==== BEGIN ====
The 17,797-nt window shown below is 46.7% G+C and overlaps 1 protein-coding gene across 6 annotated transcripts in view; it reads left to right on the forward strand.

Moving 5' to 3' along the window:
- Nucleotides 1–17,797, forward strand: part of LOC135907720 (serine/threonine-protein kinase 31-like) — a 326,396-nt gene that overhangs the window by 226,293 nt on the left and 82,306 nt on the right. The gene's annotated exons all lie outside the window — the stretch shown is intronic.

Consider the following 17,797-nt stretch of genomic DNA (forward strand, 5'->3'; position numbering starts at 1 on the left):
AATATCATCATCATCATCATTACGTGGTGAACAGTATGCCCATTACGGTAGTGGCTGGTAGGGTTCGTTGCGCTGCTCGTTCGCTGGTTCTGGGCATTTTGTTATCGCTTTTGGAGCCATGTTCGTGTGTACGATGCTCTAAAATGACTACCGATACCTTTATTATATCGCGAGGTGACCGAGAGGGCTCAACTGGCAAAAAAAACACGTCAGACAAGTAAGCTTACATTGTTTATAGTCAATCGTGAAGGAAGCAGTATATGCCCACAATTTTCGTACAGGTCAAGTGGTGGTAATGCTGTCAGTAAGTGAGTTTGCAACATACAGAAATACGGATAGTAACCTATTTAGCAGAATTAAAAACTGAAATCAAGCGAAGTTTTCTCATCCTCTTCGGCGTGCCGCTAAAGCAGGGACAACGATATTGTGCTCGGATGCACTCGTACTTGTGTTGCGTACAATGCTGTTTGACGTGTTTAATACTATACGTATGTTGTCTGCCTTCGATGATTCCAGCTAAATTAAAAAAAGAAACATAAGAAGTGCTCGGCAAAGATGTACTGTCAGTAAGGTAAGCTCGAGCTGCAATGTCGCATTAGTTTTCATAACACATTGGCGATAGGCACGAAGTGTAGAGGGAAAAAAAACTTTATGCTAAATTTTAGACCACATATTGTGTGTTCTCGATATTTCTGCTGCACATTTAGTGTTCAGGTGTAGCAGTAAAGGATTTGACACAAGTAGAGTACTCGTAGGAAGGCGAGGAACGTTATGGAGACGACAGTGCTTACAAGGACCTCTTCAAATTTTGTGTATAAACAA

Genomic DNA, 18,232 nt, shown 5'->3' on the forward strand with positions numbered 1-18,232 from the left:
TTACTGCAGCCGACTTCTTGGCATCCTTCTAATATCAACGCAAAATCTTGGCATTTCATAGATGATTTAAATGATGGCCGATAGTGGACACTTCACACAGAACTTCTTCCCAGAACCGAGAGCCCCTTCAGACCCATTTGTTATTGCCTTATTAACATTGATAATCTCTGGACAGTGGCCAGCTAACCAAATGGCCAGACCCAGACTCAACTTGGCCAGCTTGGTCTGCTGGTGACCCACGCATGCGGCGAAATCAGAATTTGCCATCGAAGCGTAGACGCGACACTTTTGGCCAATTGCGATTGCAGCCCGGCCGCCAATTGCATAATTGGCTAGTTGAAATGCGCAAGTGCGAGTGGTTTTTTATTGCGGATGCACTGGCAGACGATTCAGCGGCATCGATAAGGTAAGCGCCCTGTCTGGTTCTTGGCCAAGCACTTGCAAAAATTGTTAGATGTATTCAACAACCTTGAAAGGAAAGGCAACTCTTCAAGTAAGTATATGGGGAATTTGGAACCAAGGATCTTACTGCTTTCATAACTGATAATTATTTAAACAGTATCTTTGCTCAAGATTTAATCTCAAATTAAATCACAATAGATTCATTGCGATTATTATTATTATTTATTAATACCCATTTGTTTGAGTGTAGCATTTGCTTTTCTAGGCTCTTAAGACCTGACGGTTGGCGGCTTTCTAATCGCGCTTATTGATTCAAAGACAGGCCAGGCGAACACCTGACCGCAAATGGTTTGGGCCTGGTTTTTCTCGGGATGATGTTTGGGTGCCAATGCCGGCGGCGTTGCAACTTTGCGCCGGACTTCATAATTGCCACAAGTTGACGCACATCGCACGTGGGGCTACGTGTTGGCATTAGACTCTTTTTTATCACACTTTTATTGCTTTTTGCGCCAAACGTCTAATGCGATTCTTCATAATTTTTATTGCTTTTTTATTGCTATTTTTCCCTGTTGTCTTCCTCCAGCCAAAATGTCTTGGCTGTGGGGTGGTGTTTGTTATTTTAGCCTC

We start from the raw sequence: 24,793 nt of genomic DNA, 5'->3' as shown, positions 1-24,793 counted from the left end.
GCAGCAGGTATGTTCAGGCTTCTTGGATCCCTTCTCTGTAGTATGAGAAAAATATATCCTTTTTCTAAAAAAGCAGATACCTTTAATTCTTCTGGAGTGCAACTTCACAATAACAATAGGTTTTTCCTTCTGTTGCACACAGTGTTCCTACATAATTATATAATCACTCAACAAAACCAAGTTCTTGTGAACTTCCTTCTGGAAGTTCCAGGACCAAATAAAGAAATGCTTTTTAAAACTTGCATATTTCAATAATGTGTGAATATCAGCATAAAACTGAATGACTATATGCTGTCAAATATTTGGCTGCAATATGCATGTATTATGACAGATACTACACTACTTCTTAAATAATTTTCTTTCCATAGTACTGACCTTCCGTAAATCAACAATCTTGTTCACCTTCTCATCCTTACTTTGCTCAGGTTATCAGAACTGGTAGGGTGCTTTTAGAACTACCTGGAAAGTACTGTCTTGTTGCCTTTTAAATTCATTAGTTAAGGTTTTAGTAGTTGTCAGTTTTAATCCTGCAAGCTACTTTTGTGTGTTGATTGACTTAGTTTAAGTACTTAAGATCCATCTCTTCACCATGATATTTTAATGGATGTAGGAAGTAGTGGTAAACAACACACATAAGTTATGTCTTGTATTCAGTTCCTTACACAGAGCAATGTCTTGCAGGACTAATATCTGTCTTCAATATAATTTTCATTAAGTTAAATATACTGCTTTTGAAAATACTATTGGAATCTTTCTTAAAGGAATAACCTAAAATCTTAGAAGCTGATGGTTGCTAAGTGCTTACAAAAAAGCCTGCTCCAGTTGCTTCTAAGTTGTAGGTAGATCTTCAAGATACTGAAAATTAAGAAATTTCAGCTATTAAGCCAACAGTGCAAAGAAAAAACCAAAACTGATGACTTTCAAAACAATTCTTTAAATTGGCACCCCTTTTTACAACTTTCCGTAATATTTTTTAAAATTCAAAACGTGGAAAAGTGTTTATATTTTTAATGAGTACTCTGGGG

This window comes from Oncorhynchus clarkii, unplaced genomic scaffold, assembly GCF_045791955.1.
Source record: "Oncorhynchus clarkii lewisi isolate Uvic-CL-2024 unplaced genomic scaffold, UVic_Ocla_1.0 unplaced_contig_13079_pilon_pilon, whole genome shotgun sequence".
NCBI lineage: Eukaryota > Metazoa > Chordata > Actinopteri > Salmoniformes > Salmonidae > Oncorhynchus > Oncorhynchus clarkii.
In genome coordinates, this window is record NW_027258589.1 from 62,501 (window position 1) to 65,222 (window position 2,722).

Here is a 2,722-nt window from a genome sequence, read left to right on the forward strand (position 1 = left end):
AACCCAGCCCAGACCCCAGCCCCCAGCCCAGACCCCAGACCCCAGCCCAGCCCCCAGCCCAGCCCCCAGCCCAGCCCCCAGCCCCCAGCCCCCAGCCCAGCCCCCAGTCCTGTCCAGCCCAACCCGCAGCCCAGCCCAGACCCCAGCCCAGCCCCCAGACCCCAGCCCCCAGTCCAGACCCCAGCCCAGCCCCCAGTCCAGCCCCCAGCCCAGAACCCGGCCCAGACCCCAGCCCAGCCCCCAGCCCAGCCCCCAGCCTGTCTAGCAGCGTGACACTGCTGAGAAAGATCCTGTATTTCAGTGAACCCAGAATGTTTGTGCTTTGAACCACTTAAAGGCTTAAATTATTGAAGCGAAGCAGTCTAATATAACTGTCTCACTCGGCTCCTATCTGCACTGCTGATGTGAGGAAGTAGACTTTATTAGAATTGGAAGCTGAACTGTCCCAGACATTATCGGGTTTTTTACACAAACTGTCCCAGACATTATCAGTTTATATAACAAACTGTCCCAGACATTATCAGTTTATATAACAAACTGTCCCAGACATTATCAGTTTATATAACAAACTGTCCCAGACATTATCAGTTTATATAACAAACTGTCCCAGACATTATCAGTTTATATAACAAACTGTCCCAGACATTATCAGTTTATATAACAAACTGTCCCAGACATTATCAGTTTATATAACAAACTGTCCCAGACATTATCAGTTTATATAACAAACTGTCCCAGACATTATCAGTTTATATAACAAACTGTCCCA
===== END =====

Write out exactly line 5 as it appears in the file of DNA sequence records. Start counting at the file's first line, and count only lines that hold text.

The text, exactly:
AATATCATCATCATCATCATTACGTGGTGAACAGTATGCCCATTACGGTAGTGGCTGGTAGGGTTCGTTGCGCTGCTCGTTCGCTGGTTCTGGGCATTTTGTTATCGCTTTTGGAGCCATGTTCGTGTGTACGATGCTCTAAAATGACTACCGATACCTTTATTATATCGCGAGGTGACCGAGAGGGCTCAACTGGCAAAAAAAACACGTCAGACAAGTAAGCTTACATTGTTTATAGTCAATCGTGAAGGAAGCAGTATATGCCCACAATTTTCGTACAGGTCAAGTGGTGGTAATGCTGTCAGTAAGTGAGTTTGCAACATACAGAAATACGGATAGTAACCTATTTAGCAGAATTAAAAACTGAAATCAAGCGAAGTTTTCTCATCCTCTTCGGCGTGCCGCTAAAGCAGGGACAACGATATTGTGCTCGGATGCACTCGTACTTGTGTTGCGTACAATGCTGTTTGACGTGTTTAATACTATACGTATGTTGTCTGCCTTCGATGATTCCAGCTAAATTAAAAAAAGAAACATAAGAAGTGCTCGGCAAAGATGTACTGTCAGTAAGGTAAGCTCGAGCTGCAATGTCGCATTAGTTTTCATAACACATTGGCGATAGGCACGAAGTGTAGAGGGAAAAAAAACTTTATGCTAAATTTTAGACCACATATTGTGTGTTCTCGATATTTCTGCTGCACATTTAGTGTTCAGGTGTAGCAGTAAAGGATTTGACACAAGTAGAGTACTCGTAGGAAGGCGAGGAACGTTATGGAGACGACAGTGCTTACAAGGACCTCTTCAAATTTTGTGTATAAACAA